Fiction – Kindle edition; Atlantic Books; 369 pages; 2009.
Australian author Joan London is probably best known for her novel Gilgamesh, which was published in 2001 and garnered critical acclaim in Australia, the UK and USA. The Good Parents, published seven years later, is her second novel.
When the story begins we see events unfold through the eyes of 18-year-old Maya, a naive country girl from Western Australia (WA), who is working as a personal assistant in Melbourne. She’s having an affair with her much older boss, Maynard,whose wife has cancer. When Maynard’s wife dies, he decides to shut up shop and head elsewhere, possibly to Asia, taking Maya with him.
But instead of following Maya’s storyline, the book dramatically switches to that of her parents, the beautiful Toni and the dreamy artistic Jacob, who arrive in Melbourne expecting to spend a couple of weeks with their teenage daughter. But she has gone and not even her flatmate seems to know where she might be.
Under the guise of searching for her, Toni and Jacob go sightseeing instead. But when Jacob injures his foot, he is confined indoors, and for some inexplicable reason Toni heads to a Buddhist retreat. This allows both to reflect on their lives, including their childhoods in WA and their subsequent meeting and fleeing city life together in the 1960s.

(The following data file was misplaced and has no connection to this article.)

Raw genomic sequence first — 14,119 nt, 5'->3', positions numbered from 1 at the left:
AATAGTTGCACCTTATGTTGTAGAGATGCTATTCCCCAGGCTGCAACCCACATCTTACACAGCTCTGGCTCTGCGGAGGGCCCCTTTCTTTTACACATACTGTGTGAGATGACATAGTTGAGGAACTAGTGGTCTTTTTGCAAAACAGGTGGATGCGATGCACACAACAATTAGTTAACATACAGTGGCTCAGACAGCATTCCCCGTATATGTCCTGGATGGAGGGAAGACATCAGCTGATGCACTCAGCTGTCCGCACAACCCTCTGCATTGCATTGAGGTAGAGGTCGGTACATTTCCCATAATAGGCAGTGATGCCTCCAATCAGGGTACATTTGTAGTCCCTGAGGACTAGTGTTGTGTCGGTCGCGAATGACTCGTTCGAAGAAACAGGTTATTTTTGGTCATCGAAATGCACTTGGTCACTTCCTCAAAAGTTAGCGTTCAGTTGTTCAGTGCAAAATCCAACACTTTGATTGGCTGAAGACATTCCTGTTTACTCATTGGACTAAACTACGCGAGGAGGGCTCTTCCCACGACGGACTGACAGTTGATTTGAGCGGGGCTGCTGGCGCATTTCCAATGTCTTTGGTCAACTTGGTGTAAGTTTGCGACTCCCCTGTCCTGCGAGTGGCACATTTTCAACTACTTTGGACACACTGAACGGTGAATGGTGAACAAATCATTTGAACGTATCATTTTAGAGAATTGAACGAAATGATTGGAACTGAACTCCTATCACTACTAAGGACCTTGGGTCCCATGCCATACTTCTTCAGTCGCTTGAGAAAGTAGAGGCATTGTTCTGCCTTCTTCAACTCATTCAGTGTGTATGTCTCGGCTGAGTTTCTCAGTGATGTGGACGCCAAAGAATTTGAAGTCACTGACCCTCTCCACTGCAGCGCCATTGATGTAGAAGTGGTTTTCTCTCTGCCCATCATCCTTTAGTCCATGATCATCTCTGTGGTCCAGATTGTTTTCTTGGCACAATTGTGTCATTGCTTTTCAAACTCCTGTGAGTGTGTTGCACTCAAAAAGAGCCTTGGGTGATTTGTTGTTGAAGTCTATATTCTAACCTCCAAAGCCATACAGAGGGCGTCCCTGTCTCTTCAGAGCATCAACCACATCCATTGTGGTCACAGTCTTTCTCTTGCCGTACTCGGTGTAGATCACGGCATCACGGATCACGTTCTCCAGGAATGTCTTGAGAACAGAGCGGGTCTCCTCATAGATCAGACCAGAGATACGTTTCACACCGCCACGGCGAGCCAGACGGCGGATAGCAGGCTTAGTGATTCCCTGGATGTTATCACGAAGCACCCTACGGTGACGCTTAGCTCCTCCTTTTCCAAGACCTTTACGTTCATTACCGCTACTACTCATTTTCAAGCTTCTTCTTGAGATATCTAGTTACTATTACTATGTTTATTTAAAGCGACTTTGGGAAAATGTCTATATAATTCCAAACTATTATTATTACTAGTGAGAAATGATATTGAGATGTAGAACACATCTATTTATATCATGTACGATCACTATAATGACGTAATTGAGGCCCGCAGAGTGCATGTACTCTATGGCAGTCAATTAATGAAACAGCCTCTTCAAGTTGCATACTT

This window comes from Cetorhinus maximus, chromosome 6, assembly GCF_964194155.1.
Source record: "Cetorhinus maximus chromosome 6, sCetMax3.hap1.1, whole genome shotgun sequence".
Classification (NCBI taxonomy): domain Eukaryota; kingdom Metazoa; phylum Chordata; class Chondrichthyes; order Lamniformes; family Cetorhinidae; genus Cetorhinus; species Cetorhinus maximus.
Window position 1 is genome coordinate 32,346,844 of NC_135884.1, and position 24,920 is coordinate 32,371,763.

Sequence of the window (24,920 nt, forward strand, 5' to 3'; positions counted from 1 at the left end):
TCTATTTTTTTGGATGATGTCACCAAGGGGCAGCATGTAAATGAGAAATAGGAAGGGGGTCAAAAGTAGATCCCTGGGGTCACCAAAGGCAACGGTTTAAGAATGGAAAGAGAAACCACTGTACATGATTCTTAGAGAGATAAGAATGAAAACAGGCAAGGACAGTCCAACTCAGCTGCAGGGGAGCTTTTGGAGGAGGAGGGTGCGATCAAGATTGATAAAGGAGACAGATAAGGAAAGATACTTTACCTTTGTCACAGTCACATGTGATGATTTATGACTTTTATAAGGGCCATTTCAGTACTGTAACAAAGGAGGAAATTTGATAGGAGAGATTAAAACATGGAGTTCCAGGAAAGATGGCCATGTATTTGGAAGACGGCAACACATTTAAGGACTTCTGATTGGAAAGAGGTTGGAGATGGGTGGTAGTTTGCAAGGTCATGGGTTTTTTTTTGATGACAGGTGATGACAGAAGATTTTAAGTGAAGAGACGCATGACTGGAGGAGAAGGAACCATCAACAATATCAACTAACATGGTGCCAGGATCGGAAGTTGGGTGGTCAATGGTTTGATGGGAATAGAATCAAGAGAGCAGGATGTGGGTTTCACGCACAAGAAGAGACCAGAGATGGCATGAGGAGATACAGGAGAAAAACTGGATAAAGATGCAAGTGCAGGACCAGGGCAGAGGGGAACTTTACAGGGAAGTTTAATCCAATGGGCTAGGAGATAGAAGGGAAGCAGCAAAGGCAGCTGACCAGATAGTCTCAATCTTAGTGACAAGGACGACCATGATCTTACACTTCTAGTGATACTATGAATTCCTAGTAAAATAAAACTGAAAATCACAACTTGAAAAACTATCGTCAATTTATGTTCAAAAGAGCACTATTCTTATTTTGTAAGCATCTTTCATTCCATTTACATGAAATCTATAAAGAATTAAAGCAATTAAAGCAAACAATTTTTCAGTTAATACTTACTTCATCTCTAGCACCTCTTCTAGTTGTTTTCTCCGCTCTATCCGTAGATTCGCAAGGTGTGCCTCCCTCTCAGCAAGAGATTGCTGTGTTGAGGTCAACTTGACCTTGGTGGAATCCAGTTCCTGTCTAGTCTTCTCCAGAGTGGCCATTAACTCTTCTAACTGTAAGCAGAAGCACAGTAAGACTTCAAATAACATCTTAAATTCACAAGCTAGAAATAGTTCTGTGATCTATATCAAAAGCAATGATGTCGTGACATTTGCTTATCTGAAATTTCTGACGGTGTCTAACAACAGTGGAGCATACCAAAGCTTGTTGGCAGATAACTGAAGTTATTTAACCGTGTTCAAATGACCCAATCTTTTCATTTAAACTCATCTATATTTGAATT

Their individual stories, which gently unfold in alternate chapters, reveal how both have never had the chance to live up to their full potential, except maybe as parents (hence the title).
Richly layered novel
This is a richly layered story of two people caught up in generational change, whomade poor decisions (either by choice or circumstance) — Toni married the shady Cy Fisher, while Jacob never followed his dream to be a writer and distracted himself with unimportant work whenever crucial events occurred in his life in order not to think about them. Their own children seem just as perplexed about the real world.
** SPOILER ALERT **
Eventually, the novel returns to Maya, who is living in Brisbane with an increasingly distant and violent Maynard. The book’s resolution, in which Maya is rescued by Cy Fisher, does rely on a somewhat preposterous and unlikely series of coincidences.
** END OF SPOILER ALERT **
And if it wasn’t for this poor ending, I would have heartily recommended this book to all and sundry. But note, this is the only weak point in this rather beaut novel.
For another, much more intellectual, take on this novel, please see Lisa of ANZLitLover’s review.